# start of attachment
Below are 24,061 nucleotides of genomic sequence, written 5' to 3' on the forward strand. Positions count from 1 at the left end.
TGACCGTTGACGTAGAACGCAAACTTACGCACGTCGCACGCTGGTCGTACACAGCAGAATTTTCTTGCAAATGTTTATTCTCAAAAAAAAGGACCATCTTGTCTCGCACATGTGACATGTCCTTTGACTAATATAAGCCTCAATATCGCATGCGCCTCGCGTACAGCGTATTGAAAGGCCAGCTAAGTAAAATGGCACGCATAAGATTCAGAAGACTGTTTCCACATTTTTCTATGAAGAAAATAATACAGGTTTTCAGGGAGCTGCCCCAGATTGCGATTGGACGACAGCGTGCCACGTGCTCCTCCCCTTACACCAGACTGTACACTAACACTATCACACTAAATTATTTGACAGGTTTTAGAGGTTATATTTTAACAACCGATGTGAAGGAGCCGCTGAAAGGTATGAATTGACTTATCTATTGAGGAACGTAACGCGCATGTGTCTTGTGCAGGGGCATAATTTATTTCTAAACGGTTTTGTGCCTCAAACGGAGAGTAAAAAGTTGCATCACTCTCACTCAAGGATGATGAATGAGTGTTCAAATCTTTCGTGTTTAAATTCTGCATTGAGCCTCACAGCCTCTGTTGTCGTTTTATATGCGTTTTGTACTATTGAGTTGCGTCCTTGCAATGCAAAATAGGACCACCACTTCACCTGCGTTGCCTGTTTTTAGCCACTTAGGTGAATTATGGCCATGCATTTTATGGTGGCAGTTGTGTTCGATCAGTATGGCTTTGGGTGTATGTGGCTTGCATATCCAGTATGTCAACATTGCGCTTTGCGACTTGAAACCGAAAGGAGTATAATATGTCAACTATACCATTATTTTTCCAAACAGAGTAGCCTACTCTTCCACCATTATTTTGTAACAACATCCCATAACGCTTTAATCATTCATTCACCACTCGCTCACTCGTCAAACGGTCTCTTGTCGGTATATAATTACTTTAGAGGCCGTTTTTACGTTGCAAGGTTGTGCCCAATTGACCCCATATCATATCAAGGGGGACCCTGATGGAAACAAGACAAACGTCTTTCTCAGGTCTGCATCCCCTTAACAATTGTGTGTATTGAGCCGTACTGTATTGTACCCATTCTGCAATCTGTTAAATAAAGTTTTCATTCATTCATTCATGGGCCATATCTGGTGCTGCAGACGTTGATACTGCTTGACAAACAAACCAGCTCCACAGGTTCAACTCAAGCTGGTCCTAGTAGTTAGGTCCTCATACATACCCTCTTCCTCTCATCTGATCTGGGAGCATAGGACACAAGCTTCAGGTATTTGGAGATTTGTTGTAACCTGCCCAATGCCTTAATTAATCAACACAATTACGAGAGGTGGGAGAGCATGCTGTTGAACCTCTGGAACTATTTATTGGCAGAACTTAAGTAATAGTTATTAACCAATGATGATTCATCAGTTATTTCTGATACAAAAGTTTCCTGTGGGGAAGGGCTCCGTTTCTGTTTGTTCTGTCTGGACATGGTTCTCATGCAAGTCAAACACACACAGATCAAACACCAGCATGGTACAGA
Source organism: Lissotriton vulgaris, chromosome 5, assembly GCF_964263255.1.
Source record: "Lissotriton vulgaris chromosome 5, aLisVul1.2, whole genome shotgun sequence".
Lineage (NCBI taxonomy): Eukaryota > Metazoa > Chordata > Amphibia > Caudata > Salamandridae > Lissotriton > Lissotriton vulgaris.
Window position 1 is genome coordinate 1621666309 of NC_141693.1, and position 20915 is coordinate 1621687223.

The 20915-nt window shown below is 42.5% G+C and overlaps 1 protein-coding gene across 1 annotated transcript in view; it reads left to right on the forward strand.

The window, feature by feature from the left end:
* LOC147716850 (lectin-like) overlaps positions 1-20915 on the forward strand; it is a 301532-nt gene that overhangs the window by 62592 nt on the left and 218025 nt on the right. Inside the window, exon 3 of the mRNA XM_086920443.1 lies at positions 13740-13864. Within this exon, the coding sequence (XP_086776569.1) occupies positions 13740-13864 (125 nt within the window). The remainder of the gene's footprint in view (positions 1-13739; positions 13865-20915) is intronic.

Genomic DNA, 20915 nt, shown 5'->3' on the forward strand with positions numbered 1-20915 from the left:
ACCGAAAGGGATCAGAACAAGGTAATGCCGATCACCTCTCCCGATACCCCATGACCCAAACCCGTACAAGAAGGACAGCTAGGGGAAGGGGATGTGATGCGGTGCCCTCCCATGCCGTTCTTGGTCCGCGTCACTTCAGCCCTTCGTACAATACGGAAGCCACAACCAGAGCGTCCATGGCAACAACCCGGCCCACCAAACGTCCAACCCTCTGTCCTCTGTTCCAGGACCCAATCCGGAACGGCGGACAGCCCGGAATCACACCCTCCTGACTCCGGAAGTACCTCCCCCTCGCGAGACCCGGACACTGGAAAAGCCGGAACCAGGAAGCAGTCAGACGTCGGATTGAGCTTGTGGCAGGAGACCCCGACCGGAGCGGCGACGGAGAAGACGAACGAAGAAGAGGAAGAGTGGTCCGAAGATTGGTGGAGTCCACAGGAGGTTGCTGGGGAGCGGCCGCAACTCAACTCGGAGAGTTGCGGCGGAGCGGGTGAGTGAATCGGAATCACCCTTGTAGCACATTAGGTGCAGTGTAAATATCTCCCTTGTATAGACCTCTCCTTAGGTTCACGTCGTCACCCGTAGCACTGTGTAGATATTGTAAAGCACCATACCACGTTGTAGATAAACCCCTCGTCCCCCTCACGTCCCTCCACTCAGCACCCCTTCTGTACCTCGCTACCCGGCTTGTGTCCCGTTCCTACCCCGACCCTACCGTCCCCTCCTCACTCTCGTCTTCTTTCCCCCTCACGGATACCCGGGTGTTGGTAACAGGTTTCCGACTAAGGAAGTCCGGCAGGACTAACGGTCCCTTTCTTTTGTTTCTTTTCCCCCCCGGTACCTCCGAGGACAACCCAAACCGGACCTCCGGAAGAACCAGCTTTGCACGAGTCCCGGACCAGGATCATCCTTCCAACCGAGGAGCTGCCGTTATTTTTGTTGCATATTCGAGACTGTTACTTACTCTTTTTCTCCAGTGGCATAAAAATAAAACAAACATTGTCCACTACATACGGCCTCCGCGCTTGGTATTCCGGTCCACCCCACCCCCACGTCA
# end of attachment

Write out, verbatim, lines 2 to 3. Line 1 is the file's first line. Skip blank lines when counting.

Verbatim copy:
TGACCGTTGACGTAGAACGCAAACTTACGCACGTCGCACGCTGGTCGTACACAGCAGAATTTTCTTGCAAATGTTTATTCTCAAAAAAAAGGACCATCTTGTCTCGCACATGTGACATGTCCTTTGACTAATATAAGCCTCAATATCGCATGCGCCTCGCGTACAGCGTATTGAAAGGCCAGCTAAGTAAAATGGCACGCATAAGATTCAGAAGACTGTTTCCACATTTTTCTATGAAGAAAATAATACAGGTTTTCAGGGAGCTGCCCCAGATTGCGATTGGACGACAGCGTGCCACGTGCTCCTCCCCTTACACCAGACTGTACACTAACACTATCACACTAAATTATTTGACAGGTTTTAGAGGTTATATTTTAACAACCGATGTGAAGGAGCCGCTGAAAGGTATGAATTGACTTATCTATTGAGGAACGTAACGCGCATGTGTCTTGTGCAGGGGCATAATTTATTTCTAAACGGTTTTGTGCCTCAAACGGAGAGTAAAAAGTTGCATCACTCTCACTCAAGGATGATGAATGAGTGTTCAAATCTTTCGTGTTTAAATTCTGCATTGAGCCTCACAGCCTCTGTTGTCGTTTTATATGCGTTTTGTACTATTGAGTTGCGTCCTTGCAATGCAAAATAGGACCACCACTTCACCTGCGTTGCCTGTTTTTAGCCACTTAGGTGAATTATGGCCATGCATTTTATGGTGGCAGTTGTGTTCGATCAGTATGGCTTTGGGTGTATGTGGCTTGCATATCCAGTATGTCAACATTGCGCTTTGCGACTTGAAACCGAAAGGAGTATAATATGTCAACTATACCATTATTTTTCCAAACAGAGTAGCCTACTCTTCCACCATTATTTTGTAACAACATCCCATAACGCTTTAATCATTCATTCACCACTCGCTCACTCGTCAAACGGTCTCTTGTCGGTATATAATTACTTTAGAGGCCGTTTTTACGTTGCAAGGTTGTGCCCAATTGACCCCATATCATATCAAGGGGGACCCTGATGGAAACAAGACAAACGTCTTTCTCAGGTCTGCATCCCCTTAACAATTGTGTGTATTGAGCCGTACTGTATTGTACCCATTCTGCAATCTGTTAAATAAAGTTTTCATTCATTCATTCATGGGCCATATCTGGTGCTGCAGACGTTGATACTGCTTGACAAACAAACCAGCTCCACAGGTTCAACTCAAGCTGGTCCTAGTAGTTAGGTCCTCATACATACCCTCTTCCTCTCATCTGATCTGGGAGCATAGGACACAAGCTTCAGGTATTTGGAGATTTGTTGTAACCTGCCCAATGCCTTAATTAATCAACACAATTACGAGAGGTGGGAGAGCATGCTGTTGAACCTCTGGAACTATTTATTGGCAGAACTTAAGTAATAGTTATTAACCAATGATGATTCATCAGTTATTTCTGATACAAAAGTTTCCTGTGGGGAAGGGCTCCGTTTCTGTTTGTTCTGTCTGGACATGGTTCTCATGCAAGTCAAACACACACAGATCAAACACCAGCATGGTACAGA
Source organism: Lissotriton vulgaris, chromosome 5, assembly GCF_964263255.1.